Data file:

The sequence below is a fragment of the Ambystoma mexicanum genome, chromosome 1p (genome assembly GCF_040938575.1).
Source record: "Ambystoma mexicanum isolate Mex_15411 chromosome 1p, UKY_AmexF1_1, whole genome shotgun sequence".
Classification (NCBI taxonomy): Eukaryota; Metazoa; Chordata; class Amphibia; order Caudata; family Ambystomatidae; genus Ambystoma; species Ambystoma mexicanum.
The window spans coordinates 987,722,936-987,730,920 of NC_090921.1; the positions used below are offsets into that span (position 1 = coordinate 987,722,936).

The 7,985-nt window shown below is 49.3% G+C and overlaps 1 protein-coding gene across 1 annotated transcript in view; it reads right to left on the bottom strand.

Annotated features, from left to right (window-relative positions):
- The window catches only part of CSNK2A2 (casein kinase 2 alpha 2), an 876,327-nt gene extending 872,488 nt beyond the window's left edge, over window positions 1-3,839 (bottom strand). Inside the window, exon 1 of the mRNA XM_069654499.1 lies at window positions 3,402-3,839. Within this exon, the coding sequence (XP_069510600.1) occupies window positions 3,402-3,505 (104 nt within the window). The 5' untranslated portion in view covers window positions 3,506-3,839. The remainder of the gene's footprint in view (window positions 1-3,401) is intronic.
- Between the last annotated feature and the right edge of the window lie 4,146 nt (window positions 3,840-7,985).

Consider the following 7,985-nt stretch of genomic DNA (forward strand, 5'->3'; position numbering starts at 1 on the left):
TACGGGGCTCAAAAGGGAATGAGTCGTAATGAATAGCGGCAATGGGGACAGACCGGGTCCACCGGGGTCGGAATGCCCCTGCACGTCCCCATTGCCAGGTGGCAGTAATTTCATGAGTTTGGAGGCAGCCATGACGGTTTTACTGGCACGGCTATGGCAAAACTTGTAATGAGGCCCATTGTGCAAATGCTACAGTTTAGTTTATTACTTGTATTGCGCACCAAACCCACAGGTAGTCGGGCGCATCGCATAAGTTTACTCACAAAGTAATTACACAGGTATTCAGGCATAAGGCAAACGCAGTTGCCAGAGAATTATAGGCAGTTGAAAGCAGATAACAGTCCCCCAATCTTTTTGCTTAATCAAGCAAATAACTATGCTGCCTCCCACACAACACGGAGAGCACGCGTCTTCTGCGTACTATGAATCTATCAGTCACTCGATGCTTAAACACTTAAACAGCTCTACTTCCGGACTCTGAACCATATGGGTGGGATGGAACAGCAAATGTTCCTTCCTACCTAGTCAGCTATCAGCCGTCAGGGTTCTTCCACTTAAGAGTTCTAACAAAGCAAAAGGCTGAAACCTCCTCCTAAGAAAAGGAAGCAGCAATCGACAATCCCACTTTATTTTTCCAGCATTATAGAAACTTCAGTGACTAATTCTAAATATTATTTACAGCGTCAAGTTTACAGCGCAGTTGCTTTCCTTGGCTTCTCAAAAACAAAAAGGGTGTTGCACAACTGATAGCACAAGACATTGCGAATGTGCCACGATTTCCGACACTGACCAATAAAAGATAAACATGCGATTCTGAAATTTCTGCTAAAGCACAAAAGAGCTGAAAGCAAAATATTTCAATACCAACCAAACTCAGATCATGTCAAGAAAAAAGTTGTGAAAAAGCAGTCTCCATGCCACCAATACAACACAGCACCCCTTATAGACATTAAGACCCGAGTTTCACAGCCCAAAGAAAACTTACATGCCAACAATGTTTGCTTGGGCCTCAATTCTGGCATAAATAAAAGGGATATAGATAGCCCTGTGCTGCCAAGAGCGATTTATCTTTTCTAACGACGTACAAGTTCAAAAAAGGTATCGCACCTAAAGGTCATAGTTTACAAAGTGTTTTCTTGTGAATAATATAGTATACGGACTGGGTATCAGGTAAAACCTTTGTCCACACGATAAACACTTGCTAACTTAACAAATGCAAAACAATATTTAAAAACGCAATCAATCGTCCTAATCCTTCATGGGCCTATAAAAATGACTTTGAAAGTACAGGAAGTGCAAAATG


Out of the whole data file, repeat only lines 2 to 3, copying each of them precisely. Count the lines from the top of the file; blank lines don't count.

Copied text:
Source record: "Ambystoma mexicanum isolate Mex_15411 chromosome 1p, UKY_AmexF1_1, whole genome shotgun sequence".
Classification (NCBI taxonomy): Eukaryota; Metazoa; Chordata; class Amphibia; order Caudata; family Ambystomatidae; genus Ambystoma; species Ambystoma mexicanum.